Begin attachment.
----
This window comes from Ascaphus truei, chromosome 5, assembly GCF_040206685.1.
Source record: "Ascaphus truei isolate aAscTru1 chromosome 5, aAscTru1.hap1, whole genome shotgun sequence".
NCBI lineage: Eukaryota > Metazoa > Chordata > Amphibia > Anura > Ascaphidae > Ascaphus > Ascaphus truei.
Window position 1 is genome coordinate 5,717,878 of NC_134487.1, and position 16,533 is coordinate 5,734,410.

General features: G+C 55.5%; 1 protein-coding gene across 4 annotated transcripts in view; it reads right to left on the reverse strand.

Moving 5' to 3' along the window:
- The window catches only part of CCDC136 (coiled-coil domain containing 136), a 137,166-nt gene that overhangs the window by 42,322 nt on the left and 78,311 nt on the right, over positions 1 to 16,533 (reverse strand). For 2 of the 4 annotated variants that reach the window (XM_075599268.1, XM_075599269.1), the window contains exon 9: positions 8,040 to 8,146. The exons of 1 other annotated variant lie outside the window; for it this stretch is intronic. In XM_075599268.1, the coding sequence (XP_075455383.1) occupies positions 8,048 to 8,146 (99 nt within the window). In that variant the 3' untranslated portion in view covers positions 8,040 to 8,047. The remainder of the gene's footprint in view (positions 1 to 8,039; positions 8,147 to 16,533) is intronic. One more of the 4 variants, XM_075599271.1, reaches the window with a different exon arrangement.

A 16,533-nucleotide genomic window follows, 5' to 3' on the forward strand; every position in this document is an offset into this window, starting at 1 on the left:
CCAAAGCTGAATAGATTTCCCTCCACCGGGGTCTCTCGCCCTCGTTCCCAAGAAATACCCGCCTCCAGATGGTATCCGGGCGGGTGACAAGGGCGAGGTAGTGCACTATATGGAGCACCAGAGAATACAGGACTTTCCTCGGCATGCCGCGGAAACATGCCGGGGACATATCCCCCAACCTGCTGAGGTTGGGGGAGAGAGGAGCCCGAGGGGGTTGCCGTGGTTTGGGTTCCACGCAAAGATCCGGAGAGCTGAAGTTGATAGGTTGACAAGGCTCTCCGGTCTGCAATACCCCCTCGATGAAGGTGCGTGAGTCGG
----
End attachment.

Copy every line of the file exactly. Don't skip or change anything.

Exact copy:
This window comes from Ascaphus truei, chromosome 5, assembly GCF_040206685.1.
Source record: "Ascaphus truei isolate aAscTru1 chromosome 5, aAscTru1.hap1, whole genome shotgun sequence".
NCBI lineage: Eukaryota > Metazoa > Chordata > Amphibia > Anura > Ascaphidae > Ascaphus > Ascaphus truei.
Window position 1 is genome coordinate 5,717,878 of NC_134487.1, and position 16,533 is coordinate 5,734,410.

General features: G+C 55.5%; 1 protein-coding gene across 4 annotated transcripts in view; it reads right to left on the reverse strand.

Moving 5' to 3' along the window:
- The window catches only part of CCDC136 (coiled-coil domain containing 136), a 137,166-nt gene that overhangs the window by 42,322 nt on the left and 78,311 nt on the right, over positions 1 to 16,533 (reverse strand). For 2 of the 4 annotated variants that reach the window (XM_075599268.1, XM_075599269.1), the window contains exon 9: positions 8,040 to 8,146. The exons of 1 other annotated variant lie outside the window; for it this stretch is intronic. In XM_075599268.1, the coding sequence (XP_075455383.1) occupies positions 8,048 to 8,146 (99 nt within the window). In that variant the 3' untranslated portion in view covers positions 8,040 to 8,047. The remainder of the gene's footprint in view (positions 1 to 8,039; positions 8,147 to 16,533) is intronic. One more of the 4 variants, XM_075599271.1, reaches the window with a different exon arrangement.

A 16,533-nucleotide genomic window follows, 5' to 3' on the forward strand; every position in this document is an offset into this window, starting at 1 on the left:
CCAAAGCTGAATAGATTTCCCTCCACCGGGGTCTCTCGCCCTCGTTCCCAAGAAATACCCGCCTCCAGATGGTATCCGGGCGGGTGACAAGGGCGAGGTAGTGCACTATATGGAGCACCAGAGAATACAGGACTTTCCTCGGCATGCCGCGGAAACATGCCGGGGACATATCCCCCAACCTGCTGAGGTTGGGGGAGAGAGGAGCCCGAGGGGGTTGCCGTGGTTTGGGTTCCACGCAAAGATCCGGAGAGCTGAAGTTGATAGGTTGACAAGGCTCTCCGGTCTGCAATACCCCCTCGATGAAGGTGCGTGAGTCGG